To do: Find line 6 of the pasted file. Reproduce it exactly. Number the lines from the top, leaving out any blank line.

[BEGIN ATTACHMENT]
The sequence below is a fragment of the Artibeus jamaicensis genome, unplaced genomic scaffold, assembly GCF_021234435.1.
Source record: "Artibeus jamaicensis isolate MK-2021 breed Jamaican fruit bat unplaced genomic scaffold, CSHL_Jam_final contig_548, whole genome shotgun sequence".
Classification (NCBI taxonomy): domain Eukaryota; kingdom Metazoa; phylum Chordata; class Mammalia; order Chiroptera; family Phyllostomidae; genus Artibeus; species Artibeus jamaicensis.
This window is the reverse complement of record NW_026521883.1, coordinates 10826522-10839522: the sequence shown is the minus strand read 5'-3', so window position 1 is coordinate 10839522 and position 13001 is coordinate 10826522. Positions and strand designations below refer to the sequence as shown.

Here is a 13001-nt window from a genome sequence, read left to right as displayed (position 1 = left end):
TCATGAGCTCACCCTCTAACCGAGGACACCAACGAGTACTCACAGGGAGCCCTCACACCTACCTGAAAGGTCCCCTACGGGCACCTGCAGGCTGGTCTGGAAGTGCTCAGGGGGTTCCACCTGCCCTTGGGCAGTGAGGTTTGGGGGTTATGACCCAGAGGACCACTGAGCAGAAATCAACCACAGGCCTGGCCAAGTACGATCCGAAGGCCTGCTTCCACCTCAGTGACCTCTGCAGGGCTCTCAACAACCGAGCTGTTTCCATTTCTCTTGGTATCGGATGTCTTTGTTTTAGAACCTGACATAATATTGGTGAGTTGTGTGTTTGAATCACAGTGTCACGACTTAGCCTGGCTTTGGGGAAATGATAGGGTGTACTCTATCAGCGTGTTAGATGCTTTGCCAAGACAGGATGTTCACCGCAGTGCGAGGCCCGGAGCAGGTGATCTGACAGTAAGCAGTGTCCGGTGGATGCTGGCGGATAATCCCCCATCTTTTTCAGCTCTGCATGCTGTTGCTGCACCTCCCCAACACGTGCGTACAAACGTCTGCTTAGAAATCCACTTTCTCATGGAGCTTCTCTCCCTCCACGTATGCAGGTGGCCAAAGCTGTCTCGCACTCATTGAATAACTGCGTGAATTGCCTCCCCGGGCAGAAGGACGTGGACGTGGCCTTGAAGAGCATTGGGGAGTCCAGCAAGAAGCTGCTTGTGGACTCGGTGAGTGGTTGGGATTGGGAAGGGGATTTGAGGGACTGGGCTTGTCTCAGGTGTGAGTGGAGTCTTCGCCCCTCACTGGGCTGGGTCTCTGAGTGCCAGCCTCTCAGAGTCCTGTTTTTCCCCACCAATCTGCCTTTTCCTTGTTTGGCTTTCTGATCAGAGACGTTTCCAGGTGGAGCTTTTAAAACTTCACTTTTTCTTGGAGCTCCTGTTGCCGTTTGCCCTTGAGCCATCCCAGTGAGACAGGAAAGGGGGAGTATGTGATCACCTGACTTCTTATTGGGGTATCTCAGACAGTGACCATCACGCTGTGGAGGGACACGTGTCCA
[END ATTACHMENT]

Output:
TCATGAGCTCACCCTCTAACCGAGGACACCAACGAGTACTCACAGGGAGCCCTCACACCTACCTGAAAGGTCCCCTACGGGCACCTGCAGGCTGGTCTGGAAGTGCTCAGGGGGTTCCACCTGCCCTTGGGCAGTGAGGTTTGGGGGTTATGACCCAGAGGACCACTGAGCAGAAATCAACCACAGGCCTGGCCAAGTACGATCCGAAGGCCTGCTTCCACCTCAGTGACCTCTGCAGGGCTCTCAACAACCGAGCTGTTTCCATTTCTCTTGGTATCGGATGTCTTTGTTTTAGAACCTGACATAATATTGGTGAGTTGTGTGTTTGAATCACAGTGTCACGACTTAGCCTGGCTTTGGGGAAATGATAGGGTGTACTCTATCAGCGTGTTAGATGCTTTGCCAAGACAGGATGTTCACCGCAGTGCGAGGCCCGGAGCAGGTGATCTGACAGTAAGCAGTGTCCGGTGGATGCTGGCGGATAATCCCCCATCTTTTTCAGCTCTGCATGCTGTTGCTGCACCTCCCCAACACGTGCGTACAAACGTCTGCTTAGAAATCCACTTTCTCATGGAGCTTCTCTCCCTCCACGTATGCAGGTGGCCAAAGCTGTCTCGCACTCATTGAATAACTGCGTGAATTGCCTCCCCGGGCAGAAGGACGTGGACGTGGCCTTGAAGAGCATTGGGGAGTCCAGCAAGAAGCTGCTTGTGGACTCGGTGAGTGGTTGGGATTGGGAAGGGGATTTGAGGGACTGGGCTTGTCTCAGGTGTGAGTGGAGTCTTCGCCCCTCACTGGGCTGGGTCTCTGAGTGCCAGCCTCTCAGAGTCCTGTTTTTCCCCACCAATCTGCCTTTTCCTTGTTTGGCTTTCTGATCAGAGACGTTTCCAGGTGGAGCTTTTAAAACTTCACTTTTTCTTGGAGCTCCTGTTGCCGTTTGCCCTTGAGCCATCCCAGTGAGACAGGAAAGGGGGAGTATGTGATCACCTGACTTCTTATTGGGGTATCTCAGACAGTGACCATCACGCTGTGGAGGGACACGTGTCCA